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Why Are We in Vietnam?

A Novel
Narrated by: MacLeod Andrews
Length: 4 hrs and 58 mins
3.5 out of 5 stars (2 ratings)

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Publisher's Summary

When Why Are We in Vietnam? was published in 1967, almost twenty years after The Naked and the Dead, the critical response was ecstatic. The novel fully confirmed Mailer's stature as one of the most important figures in contemporary American literature. Now, a new edition of this exceptional work serves as further affirmation of its timeless quality.

Narrated by Ranald ("D.J.") Jethroe, Texas's most precocious teenager, on the eve of his departure to fight in Vietnam, this story of a hunting trip in Alaska is both brilliantly entertaining and profoundly thoughtful.

©1967 Norman Mailer. (P)2016 Brilliance Audio, all rights reserved. Preface © 1977 by Norman Mailer.

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  • Darwin8u
  • Mesa, AZ, United States
  • 03-12-19

So back to Alaska where the boys got their power.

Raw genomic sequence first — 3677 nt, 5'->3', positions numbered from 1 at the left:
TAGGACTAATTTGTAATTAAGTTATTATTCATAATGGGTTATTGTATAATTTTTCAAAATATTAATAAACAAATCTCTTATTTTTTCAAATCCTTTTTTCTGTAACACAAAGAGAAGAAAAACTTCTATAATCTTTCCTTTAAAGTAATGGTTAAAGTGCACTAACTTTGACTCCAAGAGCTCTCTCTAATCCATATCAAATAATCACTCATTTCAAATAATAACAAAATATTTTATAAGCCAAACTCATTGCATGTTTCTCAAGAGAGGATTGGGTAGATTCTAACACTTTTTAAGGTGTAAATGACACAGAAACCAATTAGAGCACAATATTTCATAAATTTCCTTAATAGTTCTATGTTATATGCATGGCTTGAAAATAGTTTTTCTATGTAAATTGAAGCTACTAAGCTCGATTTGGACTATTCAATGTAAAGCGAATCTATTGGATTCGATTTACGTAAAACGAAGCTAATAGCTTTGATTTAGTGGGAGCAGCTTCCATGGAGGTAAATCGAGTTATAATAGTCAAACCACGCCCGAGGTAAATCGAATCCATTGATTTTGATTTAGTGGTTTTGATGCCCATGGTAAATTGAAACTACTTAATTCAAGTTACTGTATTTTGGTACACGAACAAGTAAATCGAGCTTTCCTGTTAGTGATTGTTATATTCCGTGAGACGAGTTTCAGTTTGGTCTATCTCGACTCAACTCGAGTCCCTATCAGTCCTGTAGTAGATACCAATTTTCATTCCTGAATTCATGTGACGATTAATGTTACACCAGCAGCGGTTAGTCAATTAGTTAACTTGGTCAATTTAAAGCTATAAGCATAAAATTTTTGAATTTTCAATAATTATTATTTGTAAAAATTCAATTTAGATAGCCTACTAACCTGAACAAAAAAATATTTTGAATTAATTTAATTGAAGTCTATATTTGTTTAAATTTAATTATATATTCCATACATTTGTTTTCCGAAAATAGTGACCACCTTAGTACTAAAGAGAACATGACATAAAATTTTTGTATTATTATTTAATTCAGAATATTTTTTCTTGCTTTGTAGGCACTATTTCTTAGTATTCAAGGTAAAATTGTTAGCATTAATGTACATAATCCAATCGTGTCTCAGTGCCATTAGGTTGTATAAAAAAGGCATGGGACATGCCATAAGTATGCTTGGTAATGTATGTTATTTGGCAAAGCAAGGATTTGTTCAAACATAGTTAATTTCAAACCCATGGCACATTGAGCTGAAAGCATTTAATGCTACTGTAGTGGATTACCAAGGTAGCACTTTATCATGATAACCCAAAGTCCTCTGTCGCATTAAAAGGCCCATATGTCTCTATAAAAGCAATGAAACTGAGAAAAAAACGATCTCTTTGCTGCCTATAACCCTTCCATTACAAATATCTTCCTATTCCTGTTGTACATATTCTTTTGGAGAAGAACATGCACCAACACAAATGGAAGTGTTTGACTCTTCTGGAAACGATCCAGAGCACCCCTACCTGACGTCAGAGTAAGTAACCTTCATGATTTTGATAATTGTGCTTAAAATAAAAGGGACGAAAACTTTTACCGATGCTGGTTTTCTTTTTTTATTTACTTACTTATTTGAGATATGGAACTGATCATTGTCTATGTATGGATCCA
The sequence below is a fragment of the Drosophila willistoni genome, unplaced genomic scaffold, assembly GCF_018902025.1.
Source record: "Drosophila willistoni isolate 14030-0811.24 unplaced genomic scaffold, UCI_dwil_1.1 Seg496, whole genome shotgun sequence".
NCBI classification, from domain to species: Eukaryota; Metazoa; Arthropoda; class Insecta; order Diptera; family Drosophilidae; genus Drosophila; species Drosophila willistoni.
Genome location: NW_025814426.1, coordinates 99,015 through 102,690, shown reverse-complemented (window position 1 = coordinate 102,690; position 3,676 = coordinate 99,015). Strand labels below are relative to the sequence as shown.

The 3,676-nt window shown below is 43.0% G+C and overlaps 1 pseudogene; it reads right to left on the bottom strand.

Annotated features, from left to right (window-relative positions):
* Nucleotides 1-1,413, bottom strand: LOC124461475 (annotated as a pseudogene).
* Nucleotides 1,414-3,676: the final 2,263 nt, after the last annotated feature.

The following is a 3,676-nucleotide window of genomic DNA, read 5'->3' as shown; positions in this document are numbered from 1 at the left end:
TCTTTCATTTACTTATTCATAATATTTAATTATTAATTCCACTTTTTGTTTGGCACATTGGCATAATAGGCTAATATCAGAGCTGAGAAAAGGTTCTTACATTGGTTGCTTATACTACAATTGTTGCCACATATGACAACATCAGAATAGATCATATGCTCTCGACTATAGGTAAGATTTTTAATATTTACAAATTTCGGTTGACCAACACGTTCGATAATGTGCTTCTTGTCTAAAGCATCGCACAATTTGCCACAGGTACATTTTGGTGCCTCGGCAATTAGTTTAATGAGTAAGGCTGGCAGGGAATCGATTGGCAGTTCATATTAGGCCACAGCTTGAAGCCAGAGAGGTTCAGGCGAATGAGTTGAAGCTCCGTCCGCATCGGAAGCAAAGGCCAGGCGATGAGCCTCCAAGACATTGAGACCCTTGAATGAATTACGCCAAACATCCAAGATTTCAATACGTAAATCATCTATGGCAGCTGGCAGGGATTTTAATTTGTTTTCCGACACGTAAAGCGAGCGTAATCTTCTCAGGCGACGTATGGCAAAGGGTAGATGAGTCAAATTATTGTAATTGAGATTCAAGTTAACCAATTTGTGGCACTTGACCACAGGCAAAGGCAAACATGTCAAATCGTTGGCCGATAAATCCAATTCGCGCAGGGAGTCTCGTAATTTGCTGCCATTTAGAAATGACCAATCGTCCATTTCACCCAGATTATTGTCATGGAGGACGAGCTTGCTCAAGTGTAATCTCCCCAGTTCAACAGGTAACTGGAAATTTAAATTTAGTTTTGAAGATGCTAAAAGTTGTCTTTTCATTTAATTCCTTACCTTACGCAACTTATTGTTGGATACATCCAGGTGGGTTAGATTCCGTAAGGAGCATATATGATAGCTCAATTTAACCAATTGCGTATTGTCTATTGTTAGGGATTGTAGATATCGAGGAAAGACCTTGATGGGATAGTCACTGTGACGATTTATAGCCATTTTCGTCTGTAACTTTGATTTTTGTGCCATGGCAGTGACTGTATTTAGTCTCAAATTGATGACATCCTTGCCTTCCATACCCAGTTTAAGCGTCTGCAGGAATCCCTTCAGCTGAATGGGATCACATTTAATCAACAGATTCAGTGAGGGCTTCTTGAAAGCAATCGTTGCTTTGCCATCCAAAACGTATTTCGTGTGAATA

"So back to Alaska where the boys got their power."
- Norman Mailer, Why Are We In Vietnam

I've been making my way through, piggly wiggly, Library of America's new collection of Mailer: Four Books of the 1960s. The two I read previous to this were both fictionalized history, his contribution to New Journalism: The Armies of the Night: History as a Novel, the Novel as History and Miami and the Siege of Chicago. So, I started this (not doing my homework) expecting it to be more of the same. Nope. I was off by a long-shot. This is post-modern fiction. An experimental novel that reads like Hemingway got hot and heavy with William Burroughs. Mailer barely mentions Vietnam (last page as the narrator/protagonist heads to Vietnam). What Mailer is doing with this novel is exposing the character and the corruption of America that lead us to Vietnam. This book explores the fight, f#c%, and food; the shit, the show, and the sport that makes the American male. He also shows how this all has been corrupted and twisted in our need to win, to conquer, to co-opt.

I went back and forth with this one. Some Mailer I love. Some I can barely stand. This one? I don't know. There were moments of brilliant filth, poetic degradation, and insane insight. He gets a lot right. I'm just not sure, in the end, how powerful it really is and how much is just self-indulgent. I think Mailer often gets dumped on for the wrong reasons. I think, as a writer, he deserves a bit more respect. But he definitely is uneven. I think he was playing with form, pushing envelopes, being provocative. Those are all very good things. I'm just not sure I would list this as one of his top-shelf novels (or books).

2 of 2 people found this review helpful